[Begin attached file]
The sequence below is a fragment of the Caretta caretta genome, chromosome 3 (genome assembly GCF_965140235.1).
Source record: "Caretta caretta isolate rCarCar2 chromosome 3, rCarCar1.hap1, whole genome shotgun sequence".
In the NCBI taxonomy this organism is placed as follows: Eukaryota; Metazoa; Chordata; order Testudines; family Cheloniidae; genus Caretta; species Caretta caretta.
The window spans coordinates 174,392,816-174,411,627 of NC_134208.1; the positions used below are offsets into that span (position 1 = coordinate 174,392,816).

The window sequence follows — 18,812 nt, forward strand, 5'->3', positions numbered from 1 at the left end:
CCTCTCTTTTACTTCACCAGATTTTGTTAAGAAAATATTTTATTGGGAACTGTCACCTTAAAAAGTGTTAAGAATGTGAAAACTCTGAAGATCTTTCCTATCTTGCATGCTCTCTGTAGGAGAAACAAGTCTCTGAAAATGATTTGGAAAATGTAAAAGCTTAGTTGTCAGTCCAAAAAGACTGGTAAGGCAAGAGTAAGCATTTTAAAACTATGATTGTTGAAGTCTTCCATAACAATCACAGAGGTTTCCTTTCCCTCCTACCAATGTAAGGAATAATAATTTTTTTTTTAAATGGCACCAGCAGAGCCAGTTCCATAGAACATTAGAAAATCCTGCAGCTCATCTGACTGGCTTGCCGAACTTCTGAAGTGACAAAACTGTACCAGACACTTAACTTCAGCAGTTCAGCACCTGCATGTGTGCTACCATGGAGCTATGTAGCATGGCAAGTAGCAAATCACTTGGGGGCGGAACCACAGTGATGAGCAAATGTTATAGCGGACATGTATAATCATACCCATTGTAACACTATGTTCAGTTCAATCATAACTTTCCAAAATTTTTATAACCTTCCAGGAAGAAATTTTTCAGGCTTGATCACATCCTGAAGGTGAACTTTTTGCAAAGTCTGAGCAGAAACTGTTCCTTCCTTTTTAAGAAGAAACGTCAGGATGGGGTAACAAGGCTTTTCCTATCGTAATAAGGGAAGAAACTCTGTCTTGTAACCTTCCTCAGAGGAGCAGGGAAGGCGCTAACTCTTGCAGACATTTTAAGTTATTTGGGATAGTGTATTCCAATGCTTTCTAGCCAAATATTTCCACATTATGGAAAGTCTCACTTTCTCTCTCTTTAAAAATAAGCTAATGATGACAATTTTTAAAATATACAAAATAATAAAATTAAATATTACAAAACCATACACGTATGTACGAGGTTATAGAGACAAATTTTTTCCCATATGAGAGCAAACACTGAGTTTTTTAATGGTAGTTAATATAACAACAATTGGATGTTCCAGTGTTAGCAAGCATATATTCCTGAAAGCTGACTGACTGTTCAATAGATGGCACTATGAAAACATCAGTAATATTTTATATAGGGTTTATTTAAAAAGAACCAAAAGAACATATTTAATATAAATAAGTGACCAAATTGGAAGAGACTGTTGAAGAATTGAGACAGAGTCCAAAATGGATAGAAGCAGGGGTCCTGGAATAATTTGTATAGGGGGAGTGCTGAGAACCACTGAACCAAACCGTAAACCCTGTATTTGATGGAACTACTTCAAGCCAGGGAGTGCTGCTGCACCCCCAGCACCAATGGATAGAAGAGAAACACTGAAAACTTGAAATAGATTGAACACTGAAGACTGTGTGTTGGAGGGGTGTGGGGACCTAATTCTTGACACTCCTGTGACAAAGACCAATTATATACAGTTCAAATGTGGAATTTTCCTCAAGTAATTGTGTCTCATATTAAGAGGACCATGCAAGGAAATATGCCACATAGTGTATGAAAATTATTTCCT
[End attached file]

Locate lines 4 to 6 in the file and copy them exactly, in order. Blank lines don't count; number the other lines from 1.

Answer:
The window spans coordinates 174,392,816-174,411,627 of NC_134208.1; the positions used below are offsets into that span (position 1 = coordinate 174,392,816).

The window sequence follows — 18,812 nt, forward strand, 5'->3', positions numbered from 1 at the left end:
CCTCTCTTTTACTTCACCAGATTTTGTTAAGAAAATATTTTATTGGGAACTGTCACCTTAAAAAGTGTTAAGAATGTGAAAACTCTGAAGATCTTTCCTATCTTGCATGCTCTCTGTAGGAGAAACAAGTCTCTGAAAATGATTTGGAAAATGTAAAAGCTTAGTTGTCAGTCCAAAAAGACTGGTAAGGCAAGAGTAAGCATTTTAAAACTATGATTGTTGAAGTCTTCCATAACAATCACAGAGGTTTCCTTTCCCTCCTACCAATGTAAGGAATAATAATTTTTTTTTTAAATGGCACCAGCAGAGCCAGTTCCATAGAACATTAGAAAATCCTGCAGCTCATCTGACTGGCTTGCCGAACTTCTGAAGTGACAAAACTGTACCAGACACTTAACTTCAGCAGTTCAGCACCTGCATGTGTGCTACCATGGAGCTATGTAGCATGGCAAGTAGCAAATCACTTGGGGGCGGAACCACAGTGATGAGCAAATGTTATAGCGGACATGTATAATCATACCCATTGTAACACTATGTTCAGTTCAATCATAACTTTCCAAAATTTTTATAACCTTCCAGGAAGAAATTTTTCAGGCTTGATCACATCCTGAAGGTGAACTTTTTGCAAAGTCTGAGCAGAAACTGTTCCTTCCTTTTTAAGAAGAAACGTCAGGATGGGGTAACAAGGCTTTTCCTATCGTAATAAGGGAAGAAACTCTGTCTTGTAACCTTCCTCAGAGGAGCAGGGAAGGCGCTAACTCTTGCAGACATTTTAAGTTATTTGGGATAGTGTATTCCAATGCTTTCTAGCCAAATATTTCCACATTATGGAAAGTCTCACTTTCTCTCTCTTTAAAAATAAGCTAATGATGACAATTTTTAAAATATACAAAATAATAAAATTAAATATTACAAAACCATACACGTATGTACGAGGTTATAGAGACAAATTTTTTCCCATATGAGAGCAAACACTGAGTTTTTTAATGGTAGTTAATATAACAACAATTGGATGTTCCAGTGTTAGCAAGCATATATTCCTGAAAGCTGACTGACTGTTCAATAGATGGCACTATGAAAACATCAGTAATATTTTATATAGGGTTTATTTAAAAAGAACCAAAAGAACATATTTAATATAAATAAGTGACCAAATTGGAAGAGACTGTTGAAGAATTGAGACAGAGTCCAAAATGGATAGAAGCAGGGGTCCTGGAATAATTTGTATAGGGGGAGTGCTGAGAACCACTGAACCAAACCGTAAACCCTGTATTTGATGGAACTACTTCAAGCCAGGGAGTGCTGCTGCACCCCCAGCACCAATGGATAGAAGAGAAACACTGAAAACTTGAAATAGATTGAACACTGAAGACTGTGTGTTGGAGGGGTGTGGGGACCTAATTCTTGACACTCCTGTGACAAAGACCAATTATATACAGTTCAAATGTGGAATTTTCCTCAAGTAATTGTGTCTCATATTAAGAGGACCATGCAAGGAAATATGCCACATAGTGTATGAAAATTATTTCCT